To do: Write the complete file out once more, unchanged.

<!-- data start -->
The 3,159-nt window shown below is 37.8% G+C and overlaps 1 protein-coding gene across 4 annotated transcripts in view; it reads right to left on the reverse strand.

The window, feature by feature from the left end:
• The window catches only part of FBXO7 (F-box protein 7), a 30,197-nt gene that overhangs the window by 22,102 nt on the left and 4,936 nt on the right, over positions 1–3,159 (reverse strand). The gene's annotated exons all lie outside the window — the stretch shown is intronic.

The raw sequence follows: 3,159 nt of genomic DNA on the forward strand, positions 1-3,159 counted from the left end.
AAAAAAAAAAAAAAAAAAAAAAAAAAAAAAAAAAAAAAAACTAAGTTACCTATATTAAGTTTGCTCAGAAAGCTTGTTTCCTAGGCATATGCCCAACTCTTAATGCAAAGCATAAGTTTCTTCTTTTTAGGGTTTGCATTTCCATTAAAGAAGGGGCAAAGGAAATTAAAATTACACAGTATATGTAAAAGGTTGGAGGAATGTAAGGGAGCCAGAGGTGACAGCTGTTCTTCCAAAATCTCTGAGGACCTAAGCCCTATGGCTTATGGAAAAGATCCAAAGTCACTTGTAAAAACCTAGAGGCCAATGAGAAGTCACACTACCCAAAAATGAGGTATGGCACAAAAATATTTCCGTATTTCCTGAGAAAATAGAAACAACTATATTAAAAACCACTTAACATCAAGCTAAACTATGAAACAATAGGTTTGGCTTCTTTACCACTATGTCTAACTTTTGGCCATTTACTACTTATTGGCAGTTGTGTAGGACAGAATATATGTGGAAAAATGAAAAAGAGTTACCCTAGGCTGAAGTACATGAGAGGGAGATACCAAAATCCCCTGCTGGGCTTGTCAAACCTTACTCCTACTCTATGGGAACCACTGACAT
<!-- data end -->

The 3,159-nt window shown below is 37.8% G+C and overlaps 1 protein-coding gene across 4 annotated transcripts in view; it reads right to left on the reverse strand.

The window, feature by feature from the left end:
• The window catches only part of FBXO7 (F-box protein 7), a 30,197-nt gene that overhangs the window by 22,102 nt on the left and 4,936 nt on the right, over positions 1–3,159 (reverse strand). The gene's annotated exons all lie outside the window — the stretch shown is intronic.

The raw sequence follows: 3,159 nt of genomic DNA on the forward strand, positions 1-3,159 counted from the left end.
AAAAAAAAAAAAAAAAAAAAAAAAAAAAAAAAAAAAAAAACTAAGTTACCTATATTAAGTTTGCTCAGAAAGCTTGTTTCCTAGGCATATGCCCAACTCTTAATGCAAAGCATAAGTTTCTTCTTTTTAGGGTTTGCATTTCCATTAAAGAAGGGGCAAAGGAAATTAAAATTACACAGTATATGTAAAAGGTTGGAGGAATGTAAGGGAGCCAGAGGTGACAGCTGTTCTTCCAAAATCTCTGAGGACCTAAGCCCTATGGCTTATGGAAAAGATCCAAAGTCACTTGTAAAAACCTAGAGGCCAATGAGAAGTCACACTACCCAAAAATGAGGTATGGCACAAAAATATTTCCGTATTTCCTGAGAAAATAGAAACAACTATATTAAAAACCACTTAACATCAAGCTAAACTATGAAACAATAGGTTTGGCTTCTTTACCACTATGTCTAACTTTTGGCCATTTACTACTTATTGGCAGTTGTGTAGGACAGAATATATGTGGAAAAATGAAAAAGAGTTACCCTAGGCTGAAGTACATGAGAGGGAGATACCAAAATCCCCTGCTGGGCTTGTCAAACCTTACTCCTACTCTATGGGAACCACTGACAT